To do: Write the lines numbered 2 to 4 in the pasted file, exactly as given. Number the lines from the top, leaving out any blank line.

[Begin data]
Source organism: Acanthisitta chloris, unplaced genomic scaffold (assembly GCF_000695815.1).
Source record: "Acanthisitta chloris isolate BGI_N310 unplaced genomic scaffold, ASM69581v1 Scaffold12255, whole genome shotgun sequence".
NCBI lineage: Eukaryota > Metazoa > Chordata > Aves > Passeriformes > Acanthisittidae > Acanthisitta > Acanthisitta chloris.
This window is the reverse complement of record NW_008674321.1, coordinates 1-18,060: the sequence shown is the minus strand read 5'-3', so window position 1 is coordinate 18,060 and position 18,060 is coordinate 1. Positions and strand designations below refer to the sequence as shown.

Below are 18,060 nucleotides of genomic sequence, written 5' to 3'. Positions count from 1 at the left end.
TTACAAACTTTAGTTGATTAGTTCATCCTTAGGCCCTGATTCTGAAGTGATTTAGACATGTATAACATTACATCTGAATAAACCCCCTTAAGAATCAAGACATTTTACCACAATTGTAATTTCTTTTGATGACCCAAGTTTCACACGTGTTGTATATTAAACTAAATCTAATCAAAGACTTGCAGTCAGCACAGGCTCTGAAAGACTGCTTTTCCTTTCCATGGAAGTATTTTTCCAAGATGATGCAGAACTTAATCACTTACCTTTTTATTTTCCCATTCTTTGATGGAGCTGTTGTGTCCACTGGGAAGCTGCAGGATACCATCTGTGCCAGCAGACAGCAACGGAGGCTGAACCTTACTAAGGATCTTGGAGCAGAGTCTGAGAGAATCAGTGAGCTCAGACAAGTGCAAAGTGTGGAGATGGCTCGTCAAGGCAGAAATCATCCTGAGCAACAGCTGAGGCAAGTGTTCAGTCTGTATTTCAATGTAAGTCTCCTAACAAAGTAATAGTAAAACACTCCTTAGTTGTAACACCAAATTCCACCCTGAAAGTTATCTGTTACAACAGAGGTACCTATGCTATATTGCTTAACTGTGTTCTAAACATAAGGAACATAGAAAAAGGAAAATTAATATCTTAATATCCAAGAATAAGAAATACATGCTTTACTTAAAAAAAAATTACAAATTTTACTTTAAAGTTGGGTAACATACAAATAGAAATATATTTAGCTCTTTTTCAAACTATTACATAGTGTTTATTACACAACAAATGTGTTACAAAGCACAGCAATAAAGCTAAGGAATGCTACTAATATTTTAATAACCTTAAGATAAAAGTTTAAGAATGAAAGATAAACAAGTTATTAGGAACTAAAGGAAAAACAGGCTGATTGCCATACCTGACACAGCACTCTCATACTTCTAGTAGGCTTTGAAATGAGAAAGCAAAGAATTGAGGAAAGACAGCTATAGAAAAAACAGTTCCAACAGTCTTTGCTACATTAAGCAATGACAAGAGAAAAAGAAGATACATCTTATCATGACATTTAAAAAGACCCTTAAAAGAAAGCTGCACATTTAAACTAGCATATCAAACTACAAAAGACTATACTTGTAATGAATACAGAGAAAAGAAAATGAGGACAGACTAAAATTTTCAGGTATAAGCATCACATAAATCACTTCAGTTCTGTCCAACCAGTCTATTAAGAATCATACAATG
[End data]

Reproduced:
Source record: "Acanthisitta chloris isolate BGI_N310 unplaced genomic scaffold, ASM69581v1 Scaffold12255, whole genome shotgun sequence".
NCBI lineage: Eukaryota > Metazoa > Chordata > Aves > Passeriformes > Acanthisittidae > Acanthisitta > Acanthisitta chloris.
This window is the reverse complement of record NW_008674321.1, coordinates 1-18,060: the sequence shown is the minus strand read 5'-3', so window position 1 is coordinate 18,060 and position 18,060 is coordinate 1. Positions and strand designations below refer to the sequence as shown.